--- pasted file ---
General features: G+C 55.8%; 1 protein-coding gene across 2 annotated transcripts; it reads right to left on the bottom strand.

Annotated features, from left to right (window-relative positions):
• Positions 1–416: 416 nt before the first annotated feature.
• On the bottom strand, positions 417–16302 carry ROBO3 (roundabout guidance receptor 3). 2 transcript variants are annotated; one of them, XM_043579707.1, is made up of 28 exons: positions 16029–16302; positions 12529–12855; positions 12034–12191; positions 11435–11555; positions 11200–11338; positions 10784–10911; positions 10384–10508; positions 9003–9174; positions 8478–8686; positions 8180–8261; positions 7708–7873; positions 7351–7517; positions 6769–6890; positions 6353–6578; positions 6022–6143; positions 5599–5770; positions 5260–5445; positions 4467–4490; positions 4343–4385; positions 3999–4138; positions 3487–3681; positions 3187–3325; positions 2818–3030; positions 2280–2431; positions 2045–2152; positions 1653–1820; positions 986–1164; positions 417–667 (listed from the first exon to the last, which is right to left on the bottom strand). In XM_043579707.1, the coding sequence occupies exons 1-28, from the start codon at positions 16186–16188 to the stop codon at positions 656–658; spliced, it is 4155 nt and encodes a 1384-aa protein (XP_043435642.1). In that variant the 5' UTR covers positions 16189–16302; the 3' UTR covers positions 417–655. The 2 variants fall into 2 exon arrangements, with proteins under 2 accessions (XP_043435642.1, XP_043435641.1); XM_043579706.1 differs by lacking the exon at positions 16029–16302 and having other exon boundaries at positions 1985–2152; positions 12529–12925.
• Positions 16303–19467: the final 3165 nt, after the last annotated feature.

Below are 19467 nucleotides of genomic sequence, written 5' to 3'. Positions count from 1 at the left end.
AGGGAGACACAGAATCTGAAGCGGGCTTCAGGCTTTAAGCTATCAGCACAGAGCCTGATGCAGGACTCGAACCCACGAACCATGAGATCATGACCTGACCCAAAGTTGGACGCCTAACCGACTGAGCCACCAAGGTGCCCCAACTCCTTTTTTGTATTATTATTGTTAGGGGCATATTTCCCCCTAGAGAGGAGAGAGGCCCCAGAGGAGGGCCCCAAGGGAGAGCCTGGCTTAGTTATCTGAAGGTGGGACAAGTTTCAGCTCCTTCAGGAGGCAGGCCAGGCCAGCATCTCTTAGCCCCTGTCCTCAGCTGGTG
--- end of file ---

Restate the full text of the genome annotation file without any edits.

General features: G+C 55.8%; 1 protein-coding gene across 2 annotated transcripts; it reads right to left on the bottom strand.

Annotated features, from left to right (window-relative positions):
• Positions 1–416: 416 nt before the first annotated feature.
• On the bottom strand, positions 417–16302 carry ROBO3 (roundabout guidance receptor 3). 2 transcript variants are annotated; one of them, XM_043579707.1, is made up of 28 exons: positions 16029–16302; positions 12529–12855; positions 12034–12191; positions 11435–11555; positions 11200–11338; positions 10784–10911; positions 10384–10508; positions 9003–9174; positions 8478–8686; positions 8180–8261; positions 7708–7873; positions 7351–7517; positions 6769–6890; positions 6353–6578; positions 6022–6143; positions 5599–5770; positions 5260–5445; positions 4467–4490; positions 4343–4385; positions 3999–4138; positions 3487–3681; positions 3187–3325; positions 2818–3030; positions 2280–2431; positions 2045–2152; positions 1653–1820; positions 986–1164; positions 417–667 (listed from the first exon to the last, which is right to left on the bottom strand). In XM_043579707.1, the coding sequence occupies exons 1-28, from the start codon at positions 16186–16188 to the stop codon at positions 656–658; spliced, it is 4155 nt and encodes a 1384-aa protein (XP_043435642.1). In that variant the 5' UTR covers positions 16189–16302; the 3' UTR covers positions 417–655. The 2 variants fall into 2 exon arrangements, with proteins under 2 accessions (XP_043435642.1, XP_043435641.1); XM_043579706.1 differs by lacking the exon at positions 16029–16302 and having other exon boundaries at positions 1985–2152; positions 12529–12925.
• Positions 16303–19467: the final 3165 nt, after the last annotated feature.

Below are 19467 nucleotides of genomic sequence, written 5' to 3'. Positions count from 1 at the left end.
AGGGAGACACAGAATCTGAAGCGGGCTTCAGGCTTTAAGCTATCAGCACAGAGCCTGATGCAGGACTCGAACCCACGAACCATGAGATCATGACCTGACCCAAAGTTGGACGCCTAACCGACTGAGCCACCAAGGTGCCCCAACTCCTTTTTTGTATTATTATTGTTAGGGGCATATTTCCCCCTAGAGAGGAGAGAGGCCCCAGAGGAGGGCCCCAAGGGAGAGCCTGGCTTAGTTATCTGAAGGTGGGACAAGTTTCAGCTCCTTCAGGAGGCAGGCCAGGCCAGCATCTCTTAGCCCCTGTCCTCAGCTGGTG